Destiny: Rise of Iron Review - Screenshot 1 of 3

Back near the end of last year, Destiny was in dire need of a revamp. The release had stagnated to a point where many players had simply stopped coming back to Bungie's sci-fi creation, with the game's first two expansions – The Dark Below and House of Wolves – doing little to reinvigorate the title or fix its ongoing issues. Thankfully, the Washington-based studio was able to shine a light through the darkness in the form of The Taken King, which really did manage to breathe new life into the stale shooter. The third expansion added a great new setting, a stronger campaign, and implemented countless small improvements to the general gameplay loop. Since then, Destiny has been a far better game.

With that in mind, it's safe to say that Rise of Iron isn't quite as crucial to Destiny's continued success as The Taken King was – but its overall goal is the same. This latest expansion once again aims to rejuvenate the property, tempting lapsed players back to the fray while proving to newcomers that this is the best time to get stuck in.

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Sitting at a slightly lower price point than The Taken King, it's perhaps no surprise that Rise of Iron isn't quite as substantial as its predecessor. Its main story missions will take you around an hour and a half to complete, and as a whole, the expansion feels lesser: its narrative scope is smaller, much of its content relies on reused assets, and it's just not the grand adventure that was infiltrating a colossal alien dreadnought and bringing down an unstoppable intergalactic tyrant.

Having said all that, Rise of Iron does succeed in what it sets out to do. It's a solid slice of additional content that'll have existing fans diving back into the mix, complete with an abundance of new equipment to discover and a fresh light level cap to reach. If you've been eagerly awaiting more of the same – a reason to get back to the grind – then you can't really go wrong.

It helps that, while it lasts, the main set of story missions are enjoyable. They don't really add anything new to the shooter's established formula, but there are some nicely designed encounters to tear through, and the set pieces are some of Destiny's best. It's just a bit of a shame that outside of a couple of lovingly crafted cutscenes, the initially interesting plot isn't developed into something more meaningful – it largely gets forgotten as voices over the radio feed you typically vague lines of dialogue. Sadly, though, that's par for course when it comes to Destiny.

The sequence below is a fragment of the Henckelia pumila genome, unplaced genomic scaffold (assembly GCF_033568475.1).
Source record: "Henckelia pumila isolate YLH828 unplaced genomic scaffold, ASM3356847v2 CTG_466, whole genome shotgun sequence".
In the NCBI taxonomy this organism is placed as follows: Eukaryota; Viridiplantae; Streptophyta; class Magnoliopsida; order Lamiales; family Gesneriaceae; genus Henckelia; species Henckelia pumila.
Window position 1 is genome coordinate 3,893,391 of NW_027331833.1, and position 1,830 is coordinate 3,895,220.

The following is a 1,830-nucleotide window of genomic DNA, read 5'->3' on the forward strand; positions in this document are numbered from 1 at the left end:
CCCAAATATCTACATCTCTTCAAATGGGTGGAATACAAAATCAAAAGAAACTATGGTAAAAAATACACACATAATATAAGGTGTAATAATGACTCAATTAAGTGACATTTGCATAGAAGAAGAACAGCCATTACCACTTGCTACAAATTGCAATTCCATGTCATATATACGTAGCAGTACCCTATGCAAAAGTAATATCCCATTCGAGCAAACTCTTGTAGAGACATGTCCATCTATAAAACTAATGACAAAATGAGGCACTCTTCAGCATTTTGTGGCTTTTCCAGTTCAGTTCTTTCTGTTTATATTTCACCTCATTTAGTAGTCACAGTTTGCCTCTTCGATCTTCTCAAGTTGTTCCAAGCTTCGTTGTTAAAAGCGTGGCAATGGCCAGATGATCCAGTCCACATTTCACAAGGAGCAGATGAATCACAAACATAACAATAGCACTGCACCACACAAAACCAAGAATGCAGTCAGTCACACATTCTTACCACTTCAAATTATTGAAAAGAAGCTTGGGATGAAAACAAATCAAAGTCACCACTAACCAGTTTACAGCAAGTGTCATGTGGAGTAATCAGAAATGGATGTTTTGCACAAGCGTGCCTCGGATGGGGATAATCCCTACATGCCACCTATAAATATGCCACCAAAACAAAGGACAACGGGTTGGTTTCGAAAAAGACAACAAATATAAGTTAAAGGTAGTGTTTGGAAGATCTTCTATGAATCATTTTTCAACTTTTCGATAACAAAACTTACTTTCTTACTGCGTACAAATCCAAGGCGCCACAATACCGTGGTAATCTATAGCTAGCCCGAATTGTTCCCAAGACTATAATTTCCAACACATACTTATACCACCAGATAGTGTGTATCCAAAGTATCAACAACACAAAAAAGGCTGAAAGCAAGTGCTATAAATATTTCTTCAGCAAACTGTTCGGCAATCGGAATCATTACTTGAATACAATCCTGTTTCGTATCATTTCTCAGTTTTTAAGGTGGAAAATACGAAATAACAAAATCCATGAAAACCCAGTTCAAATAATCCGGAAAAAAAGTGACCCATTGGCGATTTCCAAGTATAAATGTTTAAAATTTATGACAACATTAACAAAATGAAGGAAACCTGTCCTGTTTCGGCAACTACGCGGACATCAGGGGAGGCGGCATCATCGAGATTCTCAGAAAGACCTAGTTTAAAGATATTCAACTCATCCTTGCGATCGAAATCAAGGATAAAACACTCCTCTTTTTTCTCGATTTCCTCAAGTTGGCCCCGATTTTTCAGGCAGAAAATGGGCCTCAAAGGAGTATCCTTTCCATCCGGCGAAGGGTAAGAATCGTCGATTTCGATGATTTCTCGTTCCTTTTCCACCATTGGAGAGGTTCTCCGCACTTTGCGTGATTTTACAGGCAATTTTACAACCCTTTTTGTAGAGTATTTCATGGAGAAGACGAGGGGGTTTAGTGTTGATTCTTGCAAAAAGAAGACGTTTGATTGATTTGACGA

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Still, as any veteran player will know, this is a game that's all about what happens after you've fought your way to the end of the story – and Rise of Iron is no different. The real meat of the expansion is split between various post-plot side quests and numerous activities that are designed to keep you playing well into the future. The Plaguelands – a whole new and very large patrol area on Earth – houses new bounties and a load of secrets to uncover, while both new and reworked Strikes have been added to two refreshed playlists. Again, it's more of the same, but Bungie knows that providing new content – no matter how familiar – is the best way to get Guardians glued to the progression system once more.

Indeed, because Destiny now consists of so much content spread across so many different modes of play, it's difficult not to get sucked back into its addictive shoot-and-loot loop all over again. If anything, Rise of Iron proves that Destiny's main problem is that there's simply never enough Destiny; we're certain that it won't be too long until players have exhausted what's on offer here and are eager to get their hands on whatever's coming next.

You can't quite say that you're done with Rise of Iron until you've at least tried the new Raid, though. Dubbed Wrath of the Machine, the latest six-player excursion is one of the most action-packed endgame adventures yet. Constantly flooding arenas with enemies and serving up some fantastic boss battles, the new Raid is testament to the developer's talent for creating incredibly memorable multiplayer experiences. The whole thing is dangerously hectic, and is easily one of the expansion's highlights.


Unlike The Taken King, Rise of Iron isn't an essential reincarnation of Destiny, but it is an expansion that delivers on its promise of rejuvenating Bungie's shooter – even if it does refuse to step outside of the game's well established comfort zone. A few fun story missions, a great new Raid, and a suite of fresh reasons to get back to the grind for better loot should be enough to keep the ever-present darkness at bay.